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Will Liberals present a 'shock doctrine' budget?

In the run-up to tomorrow's B.C. budget, funding cuts have some observers thinking that Finance Minister Colin Hansen has been reading Naomi Klein's The Shock Doctrine: The Rise of Disaster Capitalism.

Many community groups and institutions have been stunned by sudden withdrawal of support.

Vancouver and many other school districts lost $10.6 million in facilities funding that was supposed to pay for building upgrades.

Arts groups, supported largely by casino revenues, found that the wages of sin are $20 million less than expected.

Tourism BC, funded by a hotel room tax, has been shut down and folded into the government, reportedly to save money.

Readers of Naomi Klein's book The Shock Doctrine might see a familiar pattern here: A disaster followed by political changes no one had expected or voted for.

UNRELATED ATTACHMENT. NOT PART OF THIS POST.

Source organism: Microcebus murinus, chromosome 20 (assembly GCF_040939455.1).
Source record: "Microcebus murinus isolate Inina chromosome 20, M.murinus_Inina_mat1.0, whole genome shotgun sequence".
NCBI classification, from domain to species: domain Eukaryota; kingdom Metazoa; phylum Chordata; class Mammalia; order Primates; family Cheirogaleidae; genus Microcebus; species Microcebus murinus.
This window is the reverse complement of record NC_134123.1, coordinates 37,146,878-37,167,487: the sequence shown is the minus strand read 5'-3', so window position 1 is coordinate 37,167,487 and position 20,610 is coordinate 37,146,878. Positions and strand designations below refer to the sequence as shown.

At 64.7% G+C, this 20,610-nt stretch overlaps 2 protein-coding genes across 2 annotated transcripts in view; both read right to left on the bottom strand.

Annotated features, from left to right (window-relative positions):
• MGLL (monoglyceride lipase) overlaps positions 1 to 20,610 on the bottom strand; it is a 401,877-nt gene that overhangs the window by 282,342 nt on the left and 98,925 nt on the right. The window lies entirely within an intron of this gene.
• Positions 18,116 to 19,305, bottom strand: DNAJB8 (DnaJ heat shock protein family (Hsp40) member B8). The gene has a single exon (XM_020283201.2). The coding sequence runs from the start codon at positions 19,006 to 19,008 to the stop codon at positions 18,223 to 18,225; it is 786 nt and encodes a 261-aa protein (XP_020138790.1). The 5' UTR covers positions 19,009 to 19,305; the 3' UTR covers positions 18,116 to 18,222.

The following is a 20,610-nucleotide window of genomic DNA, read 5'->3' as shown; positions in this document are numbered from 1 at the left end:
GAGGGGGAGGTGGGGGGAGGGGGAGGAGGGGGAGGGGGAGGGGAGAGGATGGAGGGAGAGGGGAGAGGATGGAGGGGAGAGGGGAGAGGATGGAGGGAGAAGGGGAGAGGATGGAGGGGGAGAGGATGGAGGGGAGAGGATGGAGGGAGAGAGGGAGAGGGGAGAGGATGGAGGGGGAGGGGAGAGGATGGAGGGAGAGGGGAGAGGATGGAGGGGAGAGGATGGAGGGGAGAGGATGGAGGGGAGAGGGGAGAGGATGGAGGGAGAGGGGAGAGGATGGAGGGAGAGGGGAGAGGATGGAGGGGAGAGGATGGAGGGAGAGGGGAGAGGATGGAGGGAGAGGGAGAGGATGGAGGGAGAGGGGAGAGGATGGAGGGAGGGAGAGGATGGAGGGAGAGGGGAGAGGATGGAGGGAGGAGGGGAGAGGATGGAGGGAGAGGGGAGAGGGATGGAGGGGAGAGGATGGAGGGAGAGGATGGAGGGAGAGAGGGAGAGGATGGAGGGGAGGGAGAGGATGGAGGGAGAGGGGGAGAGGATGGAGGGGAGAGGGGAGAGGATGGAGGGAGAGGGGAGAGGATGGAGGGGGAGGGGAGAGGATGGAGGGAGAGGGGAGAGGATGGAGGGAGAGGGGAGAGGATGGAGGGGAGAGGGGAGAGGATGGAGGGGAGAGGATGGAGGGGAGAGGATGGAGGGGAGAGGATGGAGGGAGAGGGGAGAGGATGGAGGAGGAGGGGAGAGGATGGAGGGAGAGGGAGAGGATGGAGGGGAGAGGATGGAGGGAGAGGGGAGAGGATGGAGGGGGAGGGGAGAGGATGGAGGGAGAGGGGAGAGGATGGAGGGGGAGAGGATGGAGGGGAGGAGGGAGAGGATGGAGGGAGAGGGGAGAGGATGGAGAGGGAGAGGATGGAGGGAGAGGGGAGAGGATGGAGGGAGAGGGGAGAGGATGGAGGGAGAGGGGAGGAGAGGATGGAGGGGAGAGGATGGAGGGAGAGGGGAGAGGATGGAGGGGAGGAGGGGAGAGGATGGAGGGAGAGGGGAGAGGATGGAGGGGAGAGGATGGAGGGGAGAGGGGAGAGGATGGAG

In an interview with The Tyee, Seth Klein -- director of the Vancouver office of the Canadian Centre for Policy Alternatives, and Naomi Klein's brother -- didn't reject the idea that Hansen's budget might be a new example of the shock doctrine:

"The Liberals aren't manufacturing the severity of the downturn. We anticipate a budget deficit of between $3 billion and $4 billion.

"The crises taken advantage of are sometimes manufactured, and sometimes they land in your lap. We think it's wrong to assume that the federal and B.C. governments see their deficits as only bad news.

"The immediate consequences of running deficits can be painful, but deficits give them a chance to get back to their core mission: to shrink the size of government."

Klein cited a recent CCPA "reality check" on the provincial budget that argues the present deficit is cyclical, not structural, and cuts will only make matters worse.

Crawford Kilian is a contributing editor of The Tyee.

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